7. The telemetry data analysis project has taken major steps forward this year in determining the best ways to analyze and present the data. The contractors presented unique and informative visual aids in examining these data. A more thorough report is expected in Spring 2016.

    8. The NPS is also using hydro-acoustic telemetry and mobile tracking to locate lake trout in real time for gill net placement optimization. They tagged 100 lake trout in 2015 and will tag 100 more in 2016 (also planned for June 13-17th). They use a different frequency and ping rate along with mobile receivers on their boats.

    9. The Yellowstone Park Foundation reconfirmed their commitment to raise $1 million in 2016 for the netting operation and reported that they met their goal of that same amount in 2015.

    10. Trout Unlimited and its Non-Governmental Organizations (NGO) partners are in the final year of the Wyoming Wildlife and Natural Resources Trust Fund (WWNRT)grant. A balance of about $294,000 remains for the final year in the grant and about $70,000 in matching funds is currently available. The group is still fundraising in anticipation of future needs and to match WWNRT funds. Dick Crysdale, author,presented TU with a check for $1500 from his book sales.

    11. Todd Koel, fisheries supervisor in Yellowstone National Park, gave a brief overview of the efforts in the rest of the Park other than Yellowstone Lake to bring back Yellowstone cutthroats, westslope cutthroats, and fluvial arctic grayling.

    The exciting core message we want to continue to communicate to the public and our project supporters is:
    The lake trout decline in Yellowstone Lake is resulting in an increase in native Yellowstone cutthroat trout populations, and we must continue the work of restoring the Yellowstone cutthroat trout to its rightful place in the Yellowstone Lake system. Recently published reports
    The two most recent reports from USGS on the lake trout suppression program are:

    1. “Identifying Movement Patterns and Spawning Areas of Invasive Lake Trout in Yellowstone Lake: Investigators Annual Report for 2015, (March 2016)” Open Report

    2. “Lake Trout Suppression in Yellowstone Lake: Science Review Panel: Interim Scientific Assessment, 2014 Performance Year - A Report to the Superintendent of Yellowstone National Park (2015)” .pdf here go.nps.gov/laketroutsupression_workshop

    Call for volunteer anglers to assist with lake trout tagging June 13-17

    Please remember -- volunteer anglers with boats are needed to participate in lake trout capture and tagging on Yellowstone Lake June 13-17 (flyer emailed to all Council members March 8). As of March 29, we have 13 angling boats and 3 surgery boats committed to the effort however we don’t know of any TU Idaho members planning to participate, so please remind your members about this great volunteer opportunity!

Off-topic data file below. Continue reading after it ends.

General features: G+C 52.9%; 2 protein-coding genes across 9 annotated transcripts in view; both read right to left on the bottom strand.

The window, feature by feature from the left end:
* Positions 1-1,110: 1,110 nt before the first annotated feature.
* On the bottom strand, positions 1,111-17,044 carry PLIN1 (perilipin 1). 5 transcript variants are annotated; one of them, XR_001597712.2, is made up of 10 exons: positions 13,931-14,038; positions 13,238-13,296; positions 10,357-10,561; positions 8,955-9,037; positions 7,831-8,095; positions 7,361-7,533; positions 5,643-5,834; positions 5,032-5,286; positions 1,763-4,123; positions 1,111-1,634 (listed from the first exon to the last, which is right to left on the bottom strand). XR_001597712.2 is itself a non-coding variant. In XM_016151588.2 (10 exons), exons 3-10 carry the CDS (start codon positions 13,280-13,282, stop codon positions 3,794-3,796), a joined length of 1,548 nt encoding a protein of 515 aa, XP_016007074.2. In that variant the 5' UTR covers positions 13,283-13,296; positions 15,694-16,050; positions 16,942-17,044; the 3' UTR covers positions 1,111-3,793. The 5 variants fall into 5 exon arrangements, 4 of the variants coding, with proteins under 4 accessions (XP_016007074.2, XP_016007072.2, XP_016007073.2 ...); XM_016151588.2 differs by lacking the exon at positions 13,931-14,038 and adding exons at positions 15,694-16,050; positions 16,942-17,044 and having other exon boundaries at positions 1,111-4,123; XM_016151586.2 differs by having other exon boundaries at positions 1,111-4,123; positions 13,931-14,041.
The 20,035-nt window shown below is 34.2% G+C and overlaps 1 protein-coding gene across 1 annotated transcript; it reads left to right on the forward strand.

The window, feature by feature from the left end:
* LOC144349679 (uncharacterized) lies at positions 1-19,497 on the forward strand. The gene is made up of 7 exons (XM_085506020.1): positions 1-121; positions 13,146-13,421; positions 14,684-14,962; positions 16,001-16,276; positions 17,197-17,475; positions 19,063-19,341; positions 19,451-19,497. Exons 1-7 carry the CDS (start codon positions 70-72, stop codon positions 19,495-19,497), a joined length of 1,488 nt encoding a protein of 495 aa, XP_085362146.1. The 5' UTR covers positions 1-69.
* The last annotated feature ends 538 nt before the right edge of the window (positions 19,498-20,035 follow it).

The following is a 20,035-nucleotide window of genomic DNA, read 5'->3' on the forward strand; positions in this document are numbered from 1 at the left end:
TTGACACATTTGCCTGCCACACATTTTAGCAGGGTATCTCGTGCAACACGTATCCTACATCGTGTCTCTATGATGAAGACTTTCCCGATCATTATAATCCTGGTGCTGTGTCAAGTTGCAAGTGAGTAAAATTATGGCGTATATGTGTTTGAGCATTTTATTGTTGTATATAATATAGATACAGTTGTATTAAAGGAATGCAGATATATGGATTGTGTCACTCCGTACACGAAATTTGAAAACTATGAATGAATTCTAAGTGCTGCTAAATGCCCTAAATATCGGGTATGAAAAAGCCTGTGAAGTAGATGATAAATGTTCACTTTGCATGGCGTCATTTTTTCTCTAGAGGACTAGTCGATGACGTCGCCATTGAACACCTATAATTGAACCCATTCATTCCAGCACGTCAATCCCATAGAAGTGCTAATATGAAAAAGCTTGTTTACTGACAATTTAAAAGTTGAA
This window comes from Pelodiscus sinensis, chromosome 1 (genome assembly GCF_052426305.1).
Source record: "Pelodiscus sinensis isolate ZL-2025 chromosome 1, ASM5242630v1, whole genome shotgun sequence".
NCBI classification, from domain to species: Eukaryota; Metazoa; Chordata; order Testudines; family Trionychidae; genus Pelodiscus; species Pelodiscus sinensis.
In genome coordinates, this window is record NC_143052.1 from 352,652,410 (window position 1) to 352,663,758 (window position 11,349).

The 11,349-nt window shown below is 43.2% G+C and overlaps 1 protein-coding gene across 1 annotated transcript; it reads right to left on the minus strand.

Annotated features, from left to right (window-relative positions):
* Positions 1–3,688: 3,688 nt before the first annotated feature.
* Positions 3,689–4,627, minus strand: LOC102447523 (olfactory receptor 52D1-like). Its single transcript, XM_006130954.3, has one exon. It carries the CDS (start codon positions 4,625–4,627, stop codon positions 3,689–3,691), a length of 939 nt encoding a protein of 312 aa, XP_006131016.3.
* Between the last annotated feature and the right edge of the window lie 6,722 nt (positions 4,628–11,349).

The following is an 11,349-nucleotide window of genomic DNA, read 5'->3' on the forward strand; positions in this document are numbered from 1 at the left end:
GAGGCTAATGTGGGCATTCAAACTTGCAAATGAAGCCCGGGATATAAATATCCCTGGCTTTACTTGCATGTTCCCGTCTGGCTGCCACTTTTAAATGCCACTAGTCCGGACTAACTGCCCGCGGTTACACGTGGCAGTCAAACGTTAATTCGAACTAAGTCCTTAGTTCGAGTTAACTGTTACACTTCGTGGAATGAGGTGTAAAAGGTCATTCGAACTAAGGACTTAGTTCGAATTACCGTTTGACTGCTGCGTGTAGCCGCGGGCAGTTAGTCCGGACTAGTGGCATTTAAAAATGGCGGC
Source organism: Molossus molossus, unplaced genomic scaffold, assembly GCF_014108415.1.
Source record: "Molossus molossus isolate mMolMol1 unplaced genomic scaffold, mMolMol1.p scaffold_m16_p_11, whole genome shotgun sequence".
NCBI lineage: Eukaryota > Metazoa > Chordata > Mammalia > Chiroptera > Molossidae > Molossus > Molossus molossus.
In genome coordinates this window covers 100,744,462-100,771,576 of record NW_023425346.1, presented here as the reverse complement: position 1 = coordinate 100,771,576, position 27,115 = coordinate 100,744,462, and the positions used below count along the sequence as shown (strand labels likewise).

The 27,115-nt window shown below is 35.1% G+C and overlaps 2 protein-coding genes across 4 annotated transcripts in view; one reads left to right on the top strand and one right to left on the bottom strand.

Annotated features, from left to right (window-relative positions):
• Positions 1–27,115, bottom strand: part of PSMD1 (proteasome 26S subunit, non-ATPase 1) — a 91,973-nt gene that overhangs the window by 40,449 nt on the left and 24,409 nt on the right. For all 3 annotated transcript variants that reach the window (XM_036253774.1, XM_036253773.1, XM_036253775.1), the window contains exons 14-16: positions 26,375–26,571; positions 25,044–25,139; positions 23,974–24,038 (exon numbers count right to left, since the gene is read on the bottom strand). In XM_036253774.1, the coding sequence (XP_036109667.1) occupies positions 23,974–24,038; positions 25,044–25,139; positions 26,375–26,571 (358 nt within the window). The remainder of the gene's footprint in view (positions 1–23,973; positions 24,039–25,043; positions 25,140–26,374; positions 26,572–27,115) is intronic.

To sign up, please call one of the following:
    Dave Sweet: 307-899-9959; Lew Wiser: 307-670-5503; Dave Crowther: 307-587-3950 Idaho Council and Chapters successfully raised $3,000 in support of this project.

    At the fall 2015 meeting the TU Idaho Council pledged to match $1 for every $2 donated by chapters, up to a maximum of $1,000 in Council funds.

    Our TU Idaho chapters have met the Council’s challenge, donating the full $2,000 needed to earn the $1,000 Council match.

    Upon receiving this generous donation, Dave Sweet, Wyoming TU and NGO lead for this effort, stated, “John, Thank you very much for carrying the message to all the ID chapters and the ID council. Their combined donation is very much appreciated and will help us tremendously as we proceed into this final year of telemetry. Would you please forward my sincere thanks to all.”

    On behalf of all of our partners in the Yellowstone Lake Working Group -- Thank you,
    Idaho Council and Chapters!

    The Way Forward
    Idaho Trout Unlimited will continue to serve as a full partner in the Working Group along with our NGO partners. The work to restore the native Yellowstone cutthroat trout to its rightful place in the Yellowstone Lake system, and to successfully implement the broader goals of the NPS Native Fish Conservation Plan throughout Yellowstone National Park will continue for several years. The voice of Idaho Trout Unlimited is heard as a respected partner in this critical, nationally important coldwater conservation effort.